# Floating point numbers

## Contents

# Floating point numbers#

We’ve seen that we can represent decimals using `floats`

, and also that these `floats`

can sometimes have strange behaviour.

```
0.1 + 0.2
```

```
0.30000000000000004
```

It’s important to understand what is going on here. A * floating point number* is one that is (approximately) represented in a format similar to “scientific notation”, but where the number of significant figures and the base of the exponent is fixed. For example, we might fix the number of significant figures at \(16\) and the base as \(10\), and represent two numbers of very different magnitudes:

The significant digits are called the * significand* or

*, and the exponent is conveniently called the exponent.*

**mantissa**Note that the error in the second approximation will be much larger in absolute value. The term “floating point” refers to how the exponent moves the decimal point across the significant figures.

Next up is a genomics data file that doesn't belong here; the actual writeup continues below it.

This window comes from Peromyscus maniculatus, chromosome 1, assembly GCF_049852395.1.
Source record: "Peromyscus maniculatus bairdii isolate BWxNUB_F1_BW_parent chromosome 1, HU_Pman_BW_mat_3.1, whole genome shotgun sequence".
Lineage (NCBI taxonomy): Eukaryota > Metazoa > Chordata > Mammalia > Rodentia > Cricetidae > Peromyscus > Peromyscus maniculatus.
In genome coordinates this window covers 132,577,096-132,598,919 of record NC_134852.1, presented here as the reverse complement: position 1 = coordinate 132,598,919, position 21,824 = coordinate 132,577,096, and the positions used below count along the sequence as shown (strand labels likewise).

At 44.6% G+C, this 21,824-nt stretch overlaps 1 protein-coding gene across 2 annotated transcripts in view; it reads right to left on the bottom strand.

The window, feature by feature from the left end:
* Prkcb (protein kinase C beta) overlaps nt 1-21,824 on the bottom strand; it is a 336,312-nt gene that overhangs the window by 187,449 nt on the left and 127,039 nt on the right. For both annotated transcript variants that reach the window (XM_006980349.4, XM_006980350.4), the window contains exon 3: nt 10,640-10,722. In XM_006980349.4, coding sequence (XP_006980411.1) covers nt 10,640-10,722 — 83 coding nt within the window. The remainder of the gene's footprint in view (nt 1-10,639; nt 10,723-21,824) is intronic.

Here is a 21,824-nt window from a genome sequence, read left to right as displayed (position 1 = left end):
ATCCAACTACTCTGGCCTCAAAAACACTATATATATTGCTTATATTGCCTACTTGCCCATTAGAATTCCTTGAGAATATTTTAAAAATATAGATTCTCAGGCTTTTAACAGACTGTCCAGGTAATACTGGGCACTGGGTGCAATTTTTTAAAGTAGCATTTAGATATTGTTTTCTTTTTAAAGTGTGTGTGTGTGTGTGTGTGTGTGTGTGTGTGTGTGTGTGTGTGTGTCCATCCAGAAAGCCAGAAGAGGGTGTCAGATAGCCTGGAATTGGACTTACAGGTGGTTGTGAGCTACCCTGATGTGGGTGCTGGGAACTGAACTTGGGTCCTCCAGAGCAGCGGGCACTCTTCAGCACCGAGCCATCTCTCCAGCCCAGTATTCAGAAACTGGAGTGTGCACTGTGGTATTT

Computers typically use a floating-point system to represent non-integer real numbers. The system used by Python is a little different to the representation above. It assumes that the point lies after the last significant digit, rather than after the first as above. It also uses base-2 (binary), and stores 53 significant binary digits (* bits*) along with 11 bits for the exponent, for a total of 64 bits (8 bytes). This system is called a

*float. The two numbers above would be represented as follows:*

**double-precision**Here we have given the significands and exponents in base ten for convenience, but they would be stored in binary.